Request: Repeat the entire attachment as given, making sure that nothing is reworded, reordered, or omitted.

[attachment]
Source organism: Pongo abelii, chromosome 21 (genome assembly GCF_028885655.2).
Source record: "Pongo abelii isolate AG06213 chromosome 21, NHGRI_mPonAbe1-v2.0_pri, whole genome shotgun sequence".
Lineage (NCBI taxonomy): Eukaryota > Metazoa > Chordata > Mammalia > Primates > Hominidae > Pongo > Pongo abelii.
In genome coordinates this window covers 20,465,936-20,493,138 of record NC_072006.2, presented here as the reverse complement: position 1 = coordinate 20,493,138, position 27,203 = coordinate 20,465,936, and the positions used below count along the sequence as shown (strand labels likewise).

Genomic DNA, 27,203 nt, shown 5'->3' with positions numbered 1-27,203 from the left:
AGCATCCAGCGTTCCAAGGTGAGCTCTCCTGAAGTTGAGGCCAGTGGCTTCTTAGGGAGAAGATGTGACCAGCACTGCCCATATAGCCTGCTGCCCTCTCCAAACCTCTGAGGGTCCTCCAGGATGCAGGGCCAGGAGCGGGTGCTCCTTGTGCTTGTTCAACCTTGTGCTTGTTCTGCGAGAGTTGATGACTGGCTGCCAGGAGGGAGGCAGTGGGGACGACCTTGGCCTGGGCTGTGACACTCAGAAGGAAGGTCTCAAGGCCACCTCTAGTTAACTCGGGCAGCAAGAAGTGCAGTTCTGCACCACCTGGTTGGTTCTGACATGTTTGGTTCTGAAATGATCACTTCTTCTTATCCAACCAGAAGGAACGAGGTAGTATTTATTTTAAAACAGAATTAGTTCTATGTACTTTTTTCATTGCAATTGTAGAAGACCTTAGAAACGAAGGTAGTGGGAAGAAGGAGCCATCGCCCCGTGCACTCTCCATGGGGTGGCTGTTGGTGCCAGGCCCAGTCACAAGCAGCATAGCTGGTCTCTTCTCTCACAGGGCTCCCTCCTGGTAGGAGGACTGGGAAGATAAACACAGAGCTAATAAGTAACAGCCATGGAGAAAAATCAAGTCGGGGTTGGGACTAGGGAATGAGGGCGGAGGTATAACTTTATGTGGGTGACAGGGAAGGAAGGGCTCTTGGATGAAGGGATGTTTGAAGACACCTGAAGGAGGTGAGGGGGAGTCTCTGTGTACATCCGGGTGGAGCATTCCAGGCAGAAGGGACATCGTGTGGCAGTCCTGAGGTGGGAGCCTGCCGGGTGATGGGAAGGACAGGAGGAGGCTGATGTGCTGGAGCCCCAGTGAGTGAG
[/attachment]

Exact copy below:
Source organism: Pongo abelii, chromosome 21 (genome assembly GCF_028885655.2).
Source record: "Pongo abelii isolate AG06213 chromosome 21, NHGRI_mPonAbe1-v2.0_pri, whole genome shotgun sequence".
Lineage (NCBI taxonomy): Eukaryota > Metazoa > Chordata > Mammalia > Primates > Hominidae > Pongo > Pongo abelii.
In genome coordinates this window covers 20,465,936-20,493,138 of record NC_072006.2, presented here as the reverse complement: position 1 = coordinate 20,493,138, position 27,203 = coordinate 20,465,936, and the positions used below count along the sequence as shown (strand labels likewise).

Genomic DNA, 27,203 nt, shown 5'->3' with positions numbered 1-27,203 from the left:
AGCATCCAGCGTTCCAAGGTGAGCTCTCCTGAAGTTGAGGCCAGTGGCTTCTTAGGGAGAAGATGTGACCAGCACTGCCCATATAGCCTGCTGCCCTCTCCAAACCTCTGAGGGTCCTCCAGGATGCAGGGCCAGGAGCGGGTGCTCCTTGTGCTTGTTCAACCTTGTGCTTGTTCTGCGAGAGTTGATGACTGGCTGCCAGGAGGGAGGCAGTGGGGACGACCTTGGCCTGGGCTGTGACACTCAGAAGGAAGGTCTCAAGGCCACCTCTAGTTAACTCGGGCAGCAAGAAGTGCAGTTCTGCACCACCTGGTTGGTTCTGACATGTTTGGTTCTGAAATGATCACTTCTTCTTATCCAACCAGAAGGAACGAGGTAGTATTTATTTTAAAACAGAATTAGTTCTATGTACTTTTTTCATTGCAATTGTAGAAGACCTTAGAAACGAAGGTAGTGGGAAGAAGGAGCCATCGCCCCGTGCACTCTCCATGGGGTGGCTGTTGGTGCCAGGCCCAGTCACAAGCAGCATAGCTGGTCTCTTCTCTCACAGGGCTCCCTCCTGGTAGGAGGACTGGGAAGATAAACACAGAGCTAATAAGTAACAGCCATGGAGAAAAATCAAGTCGGGGTTGGGACTAGGGAATGAGGGCGGAGGTATAACTTTATGTGGGTGACAGGGAAGGAAGGGCTCTTGGATGAAGGGATGTTTGAAGACACCTGAAGGAGGTGAGGGGGAGTCTCTGTGTACATCCGGGTGGAGCATTCCAGGCAGAAGGGACATCGTGTGGCAGTCCTGAGGTGGGAGCCTGCCGGGTGATGGGAAGGACAGGAGGAGGCTGATGTGCTGGAGCCCCAGTGAGTGAG